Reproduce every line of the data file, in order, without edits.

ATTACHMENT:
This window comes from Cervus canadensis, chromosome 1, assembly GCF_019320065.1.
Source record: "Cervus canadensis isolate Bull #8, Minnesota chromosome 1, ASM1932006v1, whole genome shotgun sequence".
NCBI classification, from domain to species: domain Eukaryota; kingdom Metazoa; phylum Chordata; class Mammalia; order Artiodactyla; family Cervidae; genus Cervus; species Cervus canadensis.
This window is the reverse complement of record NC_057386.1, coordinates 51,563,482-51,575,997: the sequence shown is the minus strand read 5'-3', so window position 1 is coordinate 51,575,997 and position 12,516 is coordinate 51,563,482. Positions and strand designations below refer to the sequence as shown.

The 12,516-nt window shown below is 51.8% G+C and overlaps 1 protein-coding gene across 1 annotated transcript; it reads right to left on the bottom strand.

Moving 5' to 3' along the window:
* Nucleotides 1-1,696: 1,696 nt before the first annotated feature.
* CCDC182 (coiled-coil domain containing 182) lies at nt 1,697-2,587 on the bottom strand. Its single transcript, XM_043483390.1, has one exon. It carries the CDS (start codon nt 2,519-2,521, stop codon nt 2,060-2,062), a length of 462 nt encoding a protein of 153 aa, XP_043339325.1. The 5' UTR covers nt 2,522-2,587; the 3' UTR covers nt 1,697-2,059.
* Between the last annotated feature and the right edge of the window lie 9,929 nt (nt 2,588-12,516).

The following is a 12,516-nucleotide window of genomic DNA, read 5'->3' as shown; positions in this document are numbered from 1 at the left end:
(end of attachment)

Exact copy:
This window comes from Cervus canadensis, chromosome 1, assembly GCF_019320065.1.
Source record: "Cervus canadensis isolate Bull #8, Minnesota chromosome 1, ASM1932006v1, whole genome shotgun sequence".
NCBI classification, from domain to species: domain Eukaryota; kingdom Metazoa; phylum Chordata; class Mammalia; order Artiodactyla; family Cervidae; genus Cervus; species Cervus canadensis.
This window is the reverse complement of record NC_057386.1, coordinates 51,563,482-51,575,997: the sequence shown is the minus strand read 5'-3', so window position 1 is coordinate 51,575,997 and position 12,516 is coordinate 51,563,482. Positions and strand designations below refer to the sequence as shown.

The 12,516-nt window shown below is 51.8% G+C and overlaps 1 protein-coding gene across 1 annotated transcript; it reads right to left on the bottom strand.

Moving 5' to 3' along the window:
* Nucleotides 1-1,696: 1,696 nt before the first annotated feature.
* CCDC182 (coiled-coil domain containing 182) lies at nt 1,697-2,587 on the bottom strand. Its single transcript, XM_043483390.1, has one exon. It carries the CDS (start codon nt 2,519-2,521, stop codon nt 2,060-2,062), a length of 462 nt encoding a protein of 153 aa, XP_043339325.1. The 5' UTR covers nt 2,522-2,587; the 3' UTR covers nt 1,697-2,059.
* Between the last annotated feature and the right edge of the window lie 9,929 nt (nt 2,588-12,516).

The following is a 12,516-nucleotide window of genomic DNA, read 5'->3' as shown; positions in this document are numbered from 1 at the left end: